Is Graduate Education in Need of Reshaping?

A joint committee of the National Academy of Sciences (NAS), the National Academy of Engineering (NAE), and the Institute of Medicine (IOM) has issued a report indicating that higher education may no longer be producing PhDs compatible to today’ s job market and could be in need of some retooling.

“All three primary areas of employment for PhD scientists and engineers-universities, industry, and government-are simultaneously experiencing enormous changes,” said the Director of the Institute for Advanced Study Phillip A.

Griffiths. “This suggests that new scientists and engineers must be prepared not only to be flexible in their work, but also to change positions and even careers more than any previous generation,” added Griffiths, who chaired the committee that produced the report.

The report, Reshaping the Graduate Education of Scientists and Engineers, says that changes both in science and in the needs of the employers now require a PhD who is more diversified in his or her field and experience. The supply of PhDs is at risk of overwhelming the demand. Psychology, though, seems to be at less of a risk than other fields. Statistics in the report indicate that the number of PhDs in psychology has stayed fairly constant from 1983 to 1993, whereas the number of doctorates awarded in other fields—especially engineering, biological sciences, and the physical and mathematical sciences-has increased markedly. While many psychologists and department heads agree that change is inevitable in the psychology PhD program, it is not determined just how and where change will occur.

According to APS Charter Fellow Emanuel Donchin, of the University of Illinois-Urbana Champaign, the very diversity that exists already within the field of psychology has kept the field competitive without creating a glut of Ph Os. He added that change in PhD programs will occur, though mostly in terms of what financial support is available to researchers and universities. Others, like APS Member Roy Herrenkohl, believe that it is time to take a close look at the needs for psychology PhDs within the workforce and reevaluate opportunities for positions outside the standard academic career path.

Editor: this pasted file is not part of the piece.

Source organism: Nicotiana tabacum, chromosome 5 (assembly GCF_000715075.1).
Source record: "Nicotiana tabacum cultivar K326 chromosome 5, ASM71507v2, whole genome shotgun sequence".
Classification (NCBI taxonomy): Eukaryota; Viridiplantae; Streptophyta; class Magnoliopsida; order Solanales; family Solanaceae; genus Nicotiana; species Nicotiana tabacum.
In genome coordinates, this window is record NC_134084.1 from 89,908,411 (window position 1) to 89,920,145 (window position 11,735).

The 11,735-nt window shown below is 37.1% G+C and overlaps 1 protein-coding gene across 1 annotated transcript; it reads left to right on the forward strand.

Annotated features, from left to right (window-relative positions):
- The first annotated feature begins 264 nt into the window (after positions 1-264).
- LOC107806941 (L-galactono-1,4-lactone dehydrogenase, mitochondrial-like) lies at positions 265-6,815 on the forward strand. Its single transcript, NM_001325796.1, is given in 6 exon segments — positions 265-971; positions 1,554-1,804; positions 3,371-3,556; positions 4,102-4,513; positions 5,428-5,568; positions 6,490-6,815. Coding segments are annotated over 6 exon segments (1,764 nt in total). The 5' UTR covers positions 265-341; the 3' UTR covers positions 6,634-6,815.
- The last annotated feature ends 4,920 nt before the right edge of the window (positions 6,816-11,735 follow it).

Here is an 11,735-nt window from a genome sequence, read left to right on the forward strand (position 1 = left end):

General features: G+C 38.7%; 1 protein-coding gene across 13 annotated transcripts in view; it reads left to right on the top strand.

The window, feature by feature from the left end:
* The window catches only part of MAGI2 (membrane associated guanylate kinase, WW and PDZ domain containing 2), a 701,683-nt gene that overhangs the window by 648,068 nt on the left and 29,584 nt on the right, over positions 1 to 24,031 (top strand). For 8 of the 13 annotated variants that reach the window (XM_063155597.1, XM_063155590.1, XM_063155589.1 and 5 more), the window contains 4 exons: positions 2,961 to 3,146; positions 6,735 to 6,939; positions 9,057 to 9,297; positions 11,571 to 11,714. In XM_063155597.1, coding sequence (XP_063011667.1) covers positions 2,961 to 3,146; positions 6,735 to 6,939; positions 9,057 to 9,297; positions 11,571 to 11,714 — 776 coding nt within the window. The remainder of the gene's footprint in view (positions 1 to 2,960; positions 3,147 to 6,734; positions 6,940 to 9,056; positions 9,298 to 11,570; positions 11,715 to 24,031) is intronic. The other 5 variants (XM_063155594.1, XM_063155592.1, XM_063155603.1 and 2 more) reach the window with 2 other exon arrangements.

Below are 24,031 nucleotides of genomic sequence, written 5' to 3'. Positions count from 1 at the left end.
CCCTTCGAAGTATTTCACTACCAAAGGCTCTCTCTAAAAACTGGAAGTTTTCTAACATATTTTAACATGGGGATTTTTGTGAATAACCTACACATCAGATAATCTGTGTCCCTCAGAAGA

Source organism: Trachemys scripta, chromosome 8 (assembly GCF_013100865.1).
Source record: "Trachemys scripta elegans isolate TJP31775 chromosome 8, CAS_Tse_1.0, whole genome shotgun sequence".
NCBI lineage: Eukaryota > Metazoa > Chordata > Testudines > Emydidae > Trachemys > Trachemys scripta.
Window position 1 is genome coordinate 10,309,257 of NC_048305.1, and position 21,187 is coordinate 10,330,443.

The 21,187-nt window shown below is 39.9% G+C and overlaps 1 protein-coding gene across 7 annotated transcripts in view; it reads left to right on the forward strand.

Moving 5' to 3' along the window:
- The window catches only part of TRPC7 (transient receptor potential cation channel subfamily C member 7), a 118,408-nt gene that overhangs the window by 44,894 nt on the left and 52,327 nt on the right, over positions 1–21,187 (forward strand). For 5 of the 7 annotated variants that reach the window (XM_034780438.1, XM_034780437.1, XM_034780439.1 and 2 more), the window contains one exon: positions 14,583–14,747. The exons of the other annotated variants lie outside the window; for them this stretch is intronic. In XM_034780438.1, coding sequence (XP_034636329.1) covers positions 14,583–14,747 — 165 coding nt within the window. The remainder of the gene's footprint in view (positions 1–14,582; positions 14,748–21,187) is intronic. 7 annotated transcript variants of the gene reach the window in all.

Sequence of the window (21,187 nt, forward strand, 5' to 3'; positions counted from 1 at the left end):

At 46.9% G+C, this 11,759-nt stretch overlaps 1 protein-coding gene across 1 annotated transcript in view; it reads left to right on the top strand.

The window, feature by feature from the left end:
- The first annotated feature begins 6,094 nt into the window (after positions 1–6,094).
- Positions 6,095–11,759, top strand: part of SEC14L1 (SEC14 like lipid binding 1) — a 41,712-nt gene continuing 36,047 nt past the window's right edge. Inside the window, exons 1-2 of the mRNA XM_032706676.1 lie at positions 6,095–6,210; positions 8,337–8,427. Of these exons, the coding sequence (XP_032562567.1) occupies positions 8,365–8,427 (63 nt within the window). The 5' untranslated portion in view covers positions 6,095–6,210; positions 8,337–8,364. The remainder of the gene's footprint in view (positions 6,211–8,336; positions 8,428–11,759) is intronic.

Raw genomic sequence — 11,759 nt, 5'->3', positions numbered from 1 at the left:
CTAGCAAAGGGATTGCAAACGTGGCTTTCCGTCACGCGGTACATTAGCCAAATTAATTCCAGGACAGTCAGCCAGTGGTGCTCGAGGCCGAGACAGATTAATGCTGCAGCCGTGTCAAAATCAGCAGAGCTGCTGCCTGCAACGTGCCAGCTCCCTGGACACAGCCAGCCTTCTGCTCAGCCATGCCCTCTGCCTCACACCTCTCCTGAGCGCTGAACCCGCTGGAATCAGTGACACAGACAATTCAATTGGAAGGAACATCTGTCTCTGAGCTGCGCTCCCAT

“I think there needs to be a serious look at what society needs that psychology can deliver. Then shape programs more to meet those needs,” said Herrenkohl, vice provost for research and dean of graduate studies at Lehigh University. “If people are going to get jobs, they will have to look at where the needs are and begin to address those needs as well as the on-going possibilities for academic careers.”

Either way, in light of the evolving global economy, the across-the-board shrinking of financial resources, and an increasingly competitive job market, Reshaping the Graduate Education of Scientists and Engineers demands attention from all concerned with the scientific community.

The Report’s Recommendations

“The PhD of the future should be a new and improved version of the current degree,” said Griffiths. “It would retain the existing strengths while substantially increasing the information available, the potential versatility of the students, and the career options afforded to them by their education.”

According to the report, the market for psychologists and other scientists-already affected by the end of the Cold War, the rapid growth of international competition in industrial-based countries, and constraints on research spending- is now being influenced by a rapid increase in the number of foreign students, widespread federal budget cuts, and a potential slowdown in the growth of university positions. Traditionally universities have been the primary employer of psychology PhDs. Additionally, the growth of managed care and health maintenance organizations will have an effect on the job market for psychologists and medically-based scientists.

Currently, many universities are having to suspend department growth and even cut back on positions due to lack of funding.